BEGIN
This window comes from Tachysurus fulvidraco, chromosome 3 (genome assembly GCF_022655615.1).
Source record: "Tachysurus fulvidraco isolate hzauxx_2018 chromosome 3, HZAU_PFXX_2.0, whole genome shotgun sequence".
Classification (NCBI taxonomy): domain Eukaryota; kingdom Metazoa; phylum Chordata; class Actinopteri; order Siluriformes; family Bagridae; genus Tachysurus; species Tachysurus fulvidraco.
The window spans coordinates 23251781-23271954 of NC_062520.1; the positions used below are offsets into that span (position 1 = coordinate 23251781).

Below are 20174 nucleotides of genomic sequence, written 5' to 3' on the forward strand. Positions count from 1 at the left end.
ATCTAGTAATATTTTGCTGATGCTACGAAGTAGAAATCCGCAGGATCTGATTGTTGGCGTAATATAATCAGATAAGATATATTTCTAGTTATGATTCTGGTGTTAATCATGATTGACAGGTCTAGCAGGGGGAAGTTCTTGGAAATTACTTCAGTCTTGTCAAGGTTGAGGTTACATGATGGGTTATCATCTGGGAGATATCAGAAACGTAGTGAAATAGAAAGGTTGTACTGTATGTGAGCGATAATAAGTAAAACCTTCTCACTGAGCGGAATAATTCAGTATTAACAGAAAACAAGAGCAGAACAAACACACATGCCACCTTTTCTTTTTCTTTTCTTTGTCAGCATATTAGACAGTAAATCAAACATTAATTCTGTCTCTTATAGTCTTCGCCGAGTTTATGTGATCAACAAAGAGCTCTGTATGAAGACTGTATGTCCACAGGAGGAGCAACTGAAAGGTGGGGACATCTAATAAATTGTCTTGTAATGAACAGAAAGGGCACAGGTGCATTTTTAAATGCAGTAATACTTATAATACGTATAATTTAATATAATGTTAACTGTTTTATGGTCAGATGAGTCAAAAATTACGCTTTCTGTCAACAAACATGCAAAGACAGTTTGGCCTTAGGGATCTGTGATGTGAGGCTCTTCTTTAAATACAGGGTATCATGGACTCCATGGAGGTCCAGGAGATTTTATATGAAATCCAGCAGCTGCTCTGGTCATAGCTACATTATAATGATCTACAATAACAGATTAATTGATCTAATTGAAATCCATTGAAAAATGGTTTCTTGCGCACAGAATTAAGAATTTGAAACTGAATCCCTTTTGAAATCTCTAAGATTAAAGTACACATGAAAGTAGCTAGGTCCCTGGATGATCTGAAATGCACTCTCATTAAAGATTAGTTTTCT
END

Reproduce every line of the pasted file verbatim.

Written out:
This window comes from Tachysurus fulvidraco, chromosome 3 (genome assembly GCF_022655615.1).
Source record: "Tachysurus fulvidraco isolate hzauxx_2018 chromosome 3, HZAU_PFXX_2.0, whole genome shotgun sequence".
Classification (NCBI taxonomy): domain Eukaryota; kingdom Metazoa; phylum Chordata; class Actinopteri; order Siluriformes; family Bagridae; genus Tachysurus; species Tachysurus fulvidraco.
The window spans coordinates 23251781-23271954 of NC_062520.1; the positions used below are offsets into that span (position 1 = coordinate 23251781).

Below are 20174 nucleotides of genomic sequence, written 5' to 3' on the forward strand. Positions count from 1 at the left end.
ATCTAGTAATATTTTGCTGATGCTACGAAGTAGAAATCCGCAGGATCTGATTGTTGGCGTAATATAATCAGATAAGATATATTTCTAGTTATGATTCTGGTGTTAATCATGATTGACAGGTCTAGCAGGGGGAAGTTCTTGGAAATTACTTCAGTCTTGTCAAGGTTGAGGTTACATGATGGGTTATCATCTGGGAGATATCAGAAACGTAGTGAAATAGAAAGGTTGTACTGTATGTGAGCGATAATAAGTAAAACCTTCTCACTGAGCGGAATAATTCAGTATTAACAGAAAACAAGAGCAGAACAAACACACATGCCACCTTTTCTTTTTCTTTTCTTTGTCAGCATATTAGACAGTAAATCAAACATTAATTCTGTCTCTTATAGTCTTCGCCGAGTTTATGTGATCAACAAAGAGCTCTGTATGAAGACTGTATGTCCACAGGAGGAGCAACTGAAAGGTGGGGACATCTAATAAATTGTCTTGTAATGAACAGAAAGGGCACAGGTGCATTTTTAAATGCAGTAATACTTATAATACGTATAATTTAATATAATGTTAACTGTTTTATGGTCAGATGAGTCAAAAATTACGCTTTCTGTCAACAAACATGCAAAGACAGTTTGGCCTTAGGGATCTGTGATGTGAGGCTCTTCTTTAAATACAGGGTATCATGGACTCCATGGAGGTCCAGGAGATTTTATATGAAATCCAGCAGCTGCTCTGGTCATAGCTACATTATAATGATCTACAATAACAGATTAATTGATCTAATTGAAATCCATTGAAAAATGGTTTCTTGCGCACAGAATTAAGAATTTGAAACTGAATCCCTTTTGAAATCTCTAAGATTAAAGTACACATGAAAGTAGCTAGGTCCCTGGATGATCTGAAATGCACTCTCATTAAAGATTAGTTTTCT